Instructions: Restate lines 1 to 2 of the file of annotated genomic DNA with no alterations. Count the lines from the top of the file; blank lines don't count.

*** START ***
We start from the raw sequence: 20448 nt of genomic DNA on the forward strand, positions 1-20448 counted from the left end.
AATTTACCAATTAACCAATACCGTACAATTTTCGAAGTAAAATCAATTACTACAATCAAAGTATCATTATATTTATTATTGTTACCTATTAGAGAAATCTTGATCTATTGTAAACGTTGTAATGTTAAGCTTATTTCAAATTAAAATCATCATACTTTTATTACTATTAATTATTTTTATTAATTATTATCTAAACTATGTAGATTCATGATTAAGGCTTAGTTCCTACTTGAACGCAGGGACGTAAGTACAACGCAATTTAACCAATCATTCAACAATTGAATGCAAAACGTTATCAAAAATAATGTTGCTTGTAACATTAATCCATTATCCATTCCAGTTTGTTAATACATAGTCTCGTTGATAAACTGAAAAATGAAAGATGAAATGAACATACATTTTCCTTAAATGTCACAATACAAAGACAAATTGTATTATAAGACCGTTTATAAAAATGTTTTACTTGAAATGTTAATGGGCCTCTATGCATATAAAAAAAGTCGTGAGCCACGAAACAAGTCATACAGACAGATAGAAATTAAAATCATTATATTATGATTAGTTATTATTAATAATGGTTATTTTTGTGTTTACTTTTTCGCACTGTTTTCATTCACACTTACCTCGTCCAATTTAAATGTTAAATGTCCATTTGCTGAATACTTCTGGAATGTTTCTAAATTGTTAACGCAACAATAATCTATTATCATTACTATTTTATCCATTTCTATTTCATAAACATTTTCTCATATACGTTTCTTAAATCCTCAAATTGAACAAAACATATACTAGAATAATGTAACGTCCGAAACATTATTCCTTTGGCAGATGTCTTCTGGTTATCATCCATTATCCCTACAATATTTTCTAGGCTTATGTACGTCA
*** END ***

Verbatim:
We start from the raw sequence: 20448 nt of genomic DNA on the forward strand, positions 1-20448 counted from the left end.
AATTTACCAATTAACCAATACCGTACAATTTTCGAAGTAAAATCAATTACTACAATCAAAGTATCATTATATTTATTATTGTTACCTATTAGAGAAATCTTGATCTATTGTAAACGTTGTAATGTTAAGCTTATTTCAAATTAAAATCATCATACTTTTATTACTATTAATTATTTTTATTAATTATTATCTAAACTATGTAGATTCATGATTAAGGCTTAGTTCCTACTTGAACGCAGGGACGTAAGTACAACGCAATTTAACCAATCATTCAACAATTGAATGCAAAACGTTATCAAAAATAATGTTGCTTGTAACATTAATCCATTATCCATTCCAGTTTGTTAATACATAGTCTCGTTGATAAACTGAAAAATGAAAGATGAAATGAACATACATTTTCCTTAAATGTCACAATACAAAGACAAATTGTATTATAAGACCGTTTATAAAAATGTTTTACTTGAAATGTTAATGGGCCTCTATGCATATAAAAAAAGTCGTGAGCCACGAAACAAGTCATACAGACAGATAGAAATTAAAATCATTATATTATGATTAGTTATTATTAATAATGGTTATTTTTGTGTTTACTTTTTCGCACTGTTTTCATTCACACTTACCTCGTCCAATTTAAATGTTAAATGTCCATTTGCTGAATACTTCTGGAATGTTTCTAAATTGTTAACGCAACAATAATCTATTATCATTACTATTTTATCCATTTCTATTTCATAAACATTTTCTCATATACGTTTCTTAAATCCTCAAATTGAACAAAACATATACTAGAATAATGTAACGTCCGAAACATTATTCCTTTGGCAGATGTCTTCTGGTTATCATCCATTATCCCTACAATATTTTCTAGGCTTATGTACGTCA